Sunday, November 4, 2012

Blog Cabin in the Woods

Everybody knows that once a holiday has hit, all of the remnant holiday gear goes on sale.  Our purchase was completely not pre-meditated, and probably not driven by the digression in my last post.  

Best $2 ever spent.  ha ha.  Poor Max.
Digression concludes.

And now for some autumn color, eh?

With my new job and D's new position and other family responsibilities, we elected to spend a weekend away from all the stress and chores and all.  So we whisked Bobby dog away to Hocking Hills. 

We rented a cabin with Old Man's Cave Chalets, and were really pleased with the place.  It was peaceful and quiet, and despite the cold and rain, we spent a lot of time outdoors in what has ended up to be one of my favorite memories of this year.

Ash Cave was just beautiful, and the scenery had us talking about Thoreau (of whom I am no fan), and Emerson (of whom I am); 

about the scary horror movie Cabin in the Woods, which, I mis-remembered to be the horror movie about the flesh-eating disease that was written by a guy who suddenly and horrifyingly caught a flesh-eating disease that almost, well, ate him (*it was Cabin Fever, my bad);

and also about fortifying a secluded cave-type dwelling in Native American times/in the event of a zombie apocalypse.  

Obvious downside in that the valley backs into the huge cave and cliff walls.  

Well, it would be good in that you know the direction of enemy approach, because there is only one way in to this valley that leads to the cave.  The cliff walls at Ash Cave are so sheer that your enemies would be daft to try scaling down them to surprise your forces on the sides.  Spelunking attacks weren't a successful old-timey battle tactic to my knowledge.  Still, you have no plan B.  There's no escape.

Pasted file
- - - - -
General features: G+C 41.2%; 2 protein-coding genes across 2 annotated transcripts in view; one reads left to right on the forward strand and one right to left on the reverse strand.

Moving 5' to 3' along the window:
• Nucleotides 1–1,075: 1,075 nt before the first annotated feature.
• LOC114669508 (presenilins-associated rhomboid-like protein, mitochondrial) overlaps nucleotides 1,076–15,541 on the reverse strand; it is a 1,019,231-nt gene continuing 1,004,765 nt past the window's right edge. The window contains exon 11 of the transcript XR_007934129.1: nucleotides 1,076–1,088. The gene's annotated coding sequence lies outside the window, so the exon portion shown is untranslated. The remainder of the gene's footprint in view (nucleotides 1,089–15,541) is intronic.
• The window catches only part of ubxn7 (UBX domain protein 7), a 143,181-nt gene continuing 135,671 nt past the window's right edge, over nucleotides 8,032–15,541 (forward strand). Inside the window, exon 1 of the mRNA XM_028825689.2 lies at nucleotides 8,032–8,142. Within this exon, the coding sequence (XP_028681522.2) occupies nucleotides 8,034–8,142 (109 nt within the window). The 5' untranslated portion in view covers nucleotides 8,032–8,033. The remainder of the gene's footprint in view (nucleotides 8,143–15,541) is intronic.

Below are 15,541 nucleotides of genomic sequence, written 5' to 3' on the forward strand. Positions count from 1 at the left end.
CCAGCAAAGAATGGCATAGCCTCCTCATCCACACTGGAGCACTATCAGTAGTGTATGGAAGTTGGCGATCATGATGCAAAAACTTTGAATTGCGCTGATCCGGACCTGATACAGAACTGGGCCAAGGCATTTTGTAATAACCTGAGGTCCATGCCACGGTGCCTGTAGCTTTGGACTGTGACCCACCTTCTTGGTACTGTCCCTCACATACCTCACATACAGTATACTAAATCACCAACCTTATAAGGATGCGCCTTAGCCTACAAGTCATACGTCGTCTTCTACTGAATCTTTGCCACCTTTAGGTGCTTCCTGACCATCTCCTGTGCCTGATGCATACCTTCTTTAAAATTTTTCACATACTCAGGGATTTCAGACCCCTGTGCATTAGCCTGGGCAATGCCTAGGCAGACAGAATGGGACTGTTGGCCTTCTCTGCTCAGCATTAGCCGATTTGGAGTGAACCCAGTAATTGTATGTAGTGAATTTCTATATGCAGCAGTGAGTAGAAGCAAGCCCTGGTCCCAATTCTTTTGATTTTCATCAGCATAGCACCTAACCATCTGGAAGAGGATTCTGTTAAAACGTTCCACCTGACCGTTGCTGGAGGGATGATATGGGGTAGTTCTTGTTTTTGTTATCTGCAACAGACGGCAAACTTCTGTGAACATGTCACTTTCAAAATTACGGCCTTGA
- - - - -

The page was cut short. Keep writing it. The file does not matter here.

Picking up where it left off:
The cave itself would have been excellent protection against the elements, plus a fresh water source.  

Isolated for sure.  Great tree cover.  Terrible acoustics for keeping a low profile though.  Bobby was bound and determined to leap off of the cliff to play with the dogs barking in the cave below.  Voices and bird calls (and dog barks) bounce from rock to rock down into the cave and from the cave out of the ravine.  Nature's own fun little echo chamber.

And at one point we heard kids whistling and hooting and whooping from the other side of the ravine, and D hooted back at them like a monkey.  This continued for awhile, much to Bobby's utter glee.  Here was a primate symphony echoing all around us.  

And when we finally hiked down into the cave, we found that some poor people had been trying to get married in the cave, their ceremony surrounded by inescapable and untraceable monkey calls.  

But I bet the wedding photos will be nice.  

So there you have it.  Hocking Hills.  Not so far from Cincy.  

A beautiful way to spend a day.